California is the model of what the U.S. can do if it decides to get in the game.  I have been to China many times.  Living in Beijing we all know is an equivalent of smoking two to three packs of cigarettes a day.  So the Chinese have health reasons to act on carbon reduction, but also they have economic reasons.  China has made the decision, backed by billions and billions of dollars, that green is where the economic action is going to be.  They know that is where the economic action is going to be.  China is an ancient culture but with new ideas.  We cannot let America be a new culture with old ideas.

 

So I see the model for a competitive America in California right now.  It is critical for the U.S. to lead in this, just like we have led in everything else.  When it comes to human rights, we didn’t say to China, you go first.  (Laughter.)  When we landed a man on the moon we didn’t say to the Russians, you try it first.  When we developed the computer we didn’t say to the Japanese, why don’t you do it first?  No, we led.  We were number one.  And this is what we need to do also in this, in green technology.  What American, Republican or Democrat, would disagree with that? 

 

Here is something else everyone agrees on:  People may not agree on global climate change but they agree that our national defense should not be compromised by oil.  Our homeland security should not be compromised by foreign oil.  In recent weeks we have seen the spiking in oil prices.  I mean, it’s crazy; there’s a riot in the Middle East and all of a sudden the oil price goes up.  And then we hear that Gadhafi is dead and the oil price drops.  Then we find out a few hours later that Gadhafi isn’t dead and the oil price goes up again.  (Laughter.) 

 

I mean, why should a dried-up little country like Libya, with a crazy dictator, play havoc with America’s economic security?  (Applause.)  It doesn’t make any sense to me.  It makes us vulnerable.  As a matter of fact, in 1959 already, President Eisenhower said that we’ve got to get off foreign oil, that foreign oil poses a grave threat to our country.  At that time, imports amounted to about 20 percent.  So think about that every president since then has been saying exactly the same thing.  They believe that we should not be dependent on foreign oil.

 

But today, 60 percent or more of our oil comes from foreign countries – 60 percent or more.  Why?  Because America has never had an energy policy.  We don’t know which way we are going.  We don’t know 20 years from now, where do we get our energy?  How much are we going to drill on land, offshore?  How much are we going to rely on renewables?  Do we need more nuclear plants or what?  We know nothing.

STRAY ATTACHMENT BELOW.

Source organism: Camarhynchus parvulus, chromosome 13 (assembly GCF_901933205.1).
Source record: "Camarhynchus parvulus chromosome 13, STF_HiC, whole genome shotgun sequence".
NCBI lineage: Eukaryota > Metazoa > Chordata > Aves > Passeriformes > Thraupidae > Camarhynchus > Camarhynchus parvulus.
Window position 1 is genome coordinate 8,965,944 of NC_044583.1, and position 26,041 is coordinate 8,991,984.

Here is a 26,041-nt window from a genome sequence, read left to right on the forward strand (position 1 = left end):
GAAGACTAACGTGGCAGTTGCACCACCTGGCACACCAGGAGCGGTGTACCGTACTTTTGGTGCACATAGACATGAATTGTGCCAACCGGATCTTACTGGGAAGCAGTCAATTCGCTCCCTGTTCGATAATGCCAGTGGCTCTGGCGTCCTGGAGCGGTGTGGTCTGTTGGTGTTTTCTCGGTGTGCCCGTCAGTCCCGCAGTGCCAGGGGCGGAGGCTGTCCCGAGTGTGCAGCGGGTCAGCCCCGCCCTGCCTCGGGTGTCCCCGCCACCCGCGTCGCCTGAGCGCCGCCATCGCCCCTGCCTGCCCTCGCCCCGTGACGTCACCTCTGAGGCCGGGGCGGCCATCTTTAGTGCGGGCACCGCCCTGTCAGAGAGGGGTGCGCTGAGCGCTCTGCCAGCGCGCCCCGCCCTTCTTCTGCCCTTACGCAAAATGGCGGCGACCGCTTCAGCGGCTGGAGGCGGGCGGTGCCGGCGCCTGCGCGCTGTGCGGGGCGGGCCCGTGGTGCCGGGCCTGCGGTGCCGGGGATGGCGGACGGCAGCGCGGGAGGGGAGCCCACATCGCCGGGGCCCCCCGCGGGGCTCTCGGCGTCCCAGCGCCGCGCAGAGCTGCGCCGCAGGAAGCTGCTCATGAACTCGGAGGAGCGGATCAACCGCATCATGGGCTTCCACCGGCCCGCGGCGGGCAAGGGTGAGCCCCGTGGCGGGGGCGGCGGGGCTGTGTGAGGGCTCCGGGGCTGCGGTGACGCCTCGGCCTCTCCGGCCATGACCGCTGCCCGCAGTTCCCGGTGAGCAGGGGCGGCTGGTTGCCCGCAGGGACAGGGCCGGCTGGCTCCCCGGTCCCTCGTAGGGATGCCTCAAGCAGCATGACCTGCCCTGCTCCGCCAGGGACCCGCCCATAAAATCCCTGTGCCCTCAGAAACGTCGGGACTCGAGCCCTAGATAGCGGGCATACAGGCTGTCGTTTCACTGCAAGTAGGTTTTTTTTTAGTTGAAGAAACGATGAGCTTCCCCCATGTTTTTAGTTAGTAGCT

That is a sad story.  Imagine if the United States as a whole adopted an energy policy that instituted just three of the policies from California, three of the things that we have in California, just to make it simple.  We don’t want to make it too complicated.

 

One, for instance, is California is 40-percent more energy efficient than the rest of the country.  Imagine if we make the rest of the country 40 percent more energy efficient.  If the nation followed the same policies that made California more energy efficient, the average American electric bill would go from $1,400 down to $840, a savings of $560. 

 

Now, Republicans and Democrats would like that.  And you know what would happen as a result?  We would have a decrease in greenhouse gases.  As a matter of fact, we would have a decrease of a billion metric tons per year.  It will be a decrease of 16 percent of greenhouse gas emissions – just that alone. 

 

Now, here is the most important thing:  The people say that it can’t be done, but we see it all the time.  I mean, we have seen just recently the Empire State Building has been weatherized, the Empire State Building retrofitted.  Now it is 40 percent more energy efficient.  And there are savings, like for instance with the Sears Tower in Chicago.  I mean, they’re right now retrofitting that building.  That was supposed to be 80 percent more energy efficient.  And of course the savings that you have from less energy use, you can pay off those bills in three years.

 

I asked German Chancellor Merkel when we had a meeting last year – I said, how come the whole world has this recession and the whole world is suffering because of job losses and all those things, and you and Germany all of a sudden you had the economic gain and you also brought the jobs back?  She said, we did one thing very quickly and that is we gave big tax incentives to weatherize all of our buildings and homes. 

 

And what that did was it created jobs, it cut energy use, it cut greenhouse gases, and it stimulated the economy.  Imagine if we would weatherize here in the United States a fraction of the millions of billions of square feet of homes and office buildings and warehouses.  Just imagine what that would be. 

 

Now, the second thing that I would recommend is that California would have – California right now has a 33 percent renewable standard – 33 percent by the year 2020.  Right now we have already 20 percent approximately, but if America followed the same 33 percent policies, this would cut our greenhouse gases here in the United States by 34 percent, and we could close three-quarters of our coal plants, which make up 44 percent of our electricity regeneration today.  Wouldn’t that be great?  That’s how simple it really is.  Those are the kind of things that we are doing in California. 

 

And, three, California passed laws to make cars more fuel efficient, which the Obama administration then adopted also for the entire nation.  Well, let me tell you, this would save not only oil but it will also save motorists an average of $1,300 a year.  So, you see, when you have an energy policy, you save money, whereas now, with the increase in oil price, it will cost the motorists an average of a thousand (dollars) or $1,500 a year more.